07-12-2013 01:46 AM - edited 07-12-2013 01:47 AM
I'm becoming a little frustrated with the Universal Search Indexing and wondering whether others have experienced similar issues, or developed some kind of workaround...?
(ACT! 2013 15.1 Prem on Std SQL 2008R2). Windows Server 2008R2.
The nature of the problem is that when Users peform 'Universal Searches', an 'Index' file is created at C:\ProgramData\ACT\ACT Data\Indices. These indices can grow to become significantly large...
Case in point: a large ACT! implementation (50 seat) where Universal Searches are being performed frequently by most users. Within a period of approximately 1 week, the Indices folder can grow from nothing to become >120 Gbyte.
I wondered whether something was broken - causing the indexes to grow incorrectly; but apparently it's standard behaviour. Even on my own laptop, I note that the indices folder has grown to take up 10Gbyte of HD space!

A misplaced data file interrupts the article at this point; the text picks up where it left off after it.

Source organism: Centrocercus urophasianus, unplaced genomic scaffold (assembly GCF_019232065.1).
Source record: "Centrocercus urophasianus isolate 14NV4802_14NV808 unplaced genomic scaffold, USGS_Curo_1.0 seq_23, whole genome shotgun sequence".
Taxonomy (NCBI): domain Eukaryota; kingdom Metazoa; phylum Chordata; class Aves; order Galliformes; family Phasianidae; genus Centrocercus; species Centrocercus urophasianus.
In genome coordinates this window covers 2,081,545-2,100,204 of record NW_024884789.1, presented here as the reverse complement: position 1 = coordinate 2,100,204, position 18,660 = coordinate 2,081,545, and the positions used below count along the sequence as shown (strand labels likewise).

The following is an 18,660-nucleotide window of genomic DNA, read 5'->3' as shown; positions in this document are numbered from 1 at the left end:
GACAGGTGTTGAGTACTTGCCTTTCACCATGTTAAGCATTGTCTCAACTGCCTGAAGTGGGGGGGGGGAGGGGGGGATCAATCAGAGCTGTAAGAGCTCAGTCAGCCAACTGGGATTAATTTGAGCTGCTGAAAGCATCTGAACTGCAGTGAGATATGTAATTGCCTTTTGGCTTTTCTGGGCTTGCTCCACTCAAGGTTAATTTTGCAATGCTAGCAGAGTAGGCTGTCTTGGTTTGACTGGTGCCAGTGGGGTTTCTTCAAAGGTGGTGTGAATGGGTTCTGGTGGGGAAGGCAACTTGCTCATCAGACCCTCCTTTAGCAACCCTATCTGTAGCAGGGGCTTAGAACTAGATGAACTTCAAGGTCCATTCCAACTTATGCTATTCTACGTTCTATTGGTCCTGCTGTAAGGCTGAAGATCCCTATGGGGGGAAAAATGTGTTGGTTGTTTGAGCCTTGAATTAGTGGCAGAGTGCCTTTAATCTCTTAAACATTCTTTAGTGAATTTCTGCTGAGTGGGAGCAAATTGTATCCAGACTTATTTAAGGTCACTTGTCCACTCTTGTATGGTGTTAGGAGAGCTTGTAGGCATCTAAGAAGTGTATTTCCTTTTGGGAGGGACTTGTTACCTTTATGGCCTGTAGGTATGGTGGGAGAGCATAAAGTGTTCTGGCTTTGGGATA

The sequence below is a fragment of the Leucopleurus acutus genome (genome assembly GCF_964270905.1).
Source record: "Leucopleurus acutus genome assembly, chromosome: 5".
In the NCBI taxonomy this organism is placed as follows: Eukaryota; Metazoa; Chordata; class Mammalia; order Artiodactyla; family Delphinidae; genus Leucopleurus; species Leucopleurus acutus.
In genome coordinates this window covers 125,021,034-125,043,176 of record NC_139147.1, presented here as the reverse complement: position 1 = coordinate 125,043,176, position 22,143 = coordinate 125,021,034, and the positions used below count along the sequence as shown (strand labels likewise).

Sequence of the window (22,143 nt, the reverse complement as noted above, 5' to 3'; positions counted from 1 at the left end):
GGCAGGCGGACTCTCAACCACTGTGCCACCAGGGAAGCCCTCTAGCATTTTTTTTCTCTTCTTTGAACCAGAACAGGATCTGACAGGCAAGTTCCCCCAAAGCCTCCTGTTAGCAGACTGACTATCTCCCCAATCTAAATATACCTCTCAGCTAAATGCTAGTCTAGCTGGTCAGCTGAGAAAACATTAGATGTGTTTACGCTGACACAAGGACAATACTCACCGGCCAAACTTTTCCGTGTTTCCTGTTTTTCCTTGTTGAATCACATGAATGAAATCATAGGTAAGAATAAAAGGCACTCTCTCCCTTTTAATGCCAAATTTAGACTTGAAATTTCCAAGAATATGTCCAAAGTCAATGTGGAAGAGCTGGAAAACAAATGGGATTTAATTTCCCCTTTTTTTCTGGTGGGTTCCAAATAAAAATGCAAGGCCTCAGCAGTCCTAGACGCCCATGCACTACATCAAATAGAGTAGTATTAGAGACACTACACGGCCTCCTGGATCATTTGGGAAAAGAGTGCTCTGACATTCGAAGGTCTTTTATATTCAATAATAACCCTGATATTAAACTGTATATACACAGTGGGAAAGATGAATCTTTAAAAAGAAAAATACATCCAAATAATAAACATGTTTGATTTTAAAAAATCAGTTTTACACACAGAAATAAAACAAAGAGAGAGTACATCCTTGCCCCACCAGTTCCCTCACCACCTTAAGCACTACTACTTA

Oddly, the indexes dont seem to contribute much to the Database or performance and may be deleted without any (visible) negative impact (perhaps they were intended to accelerate future Universal Searches with similar parameters to previous ones? In my view, not a particularly valuable return at the expense of huge swathes of Hard Disk space!)
KBA 28454 explains how you can modify the Act.Server.Host.exe.config file to relocate the Indices folder (perhaps on a larger data drive rather than on the 'C' drive), but I want to somehow throttle their growth, cap their size or automatically flush them (maybe even delete them each evening with a batch file or something?).
I'd love to hear if anyone has found a resolution for this.
08-28-2013 08:42 AM
I've seen the same thing and I know Jeff Grainger has had some big problems in this area.
I for one would like to see options to a) turn it off and b) not to index attachments - these options mainly to ensure that large index files are not created.
If there is some other way to keep the functionality - but not get the problem of large chucks of server space disappearing - that would be ideal.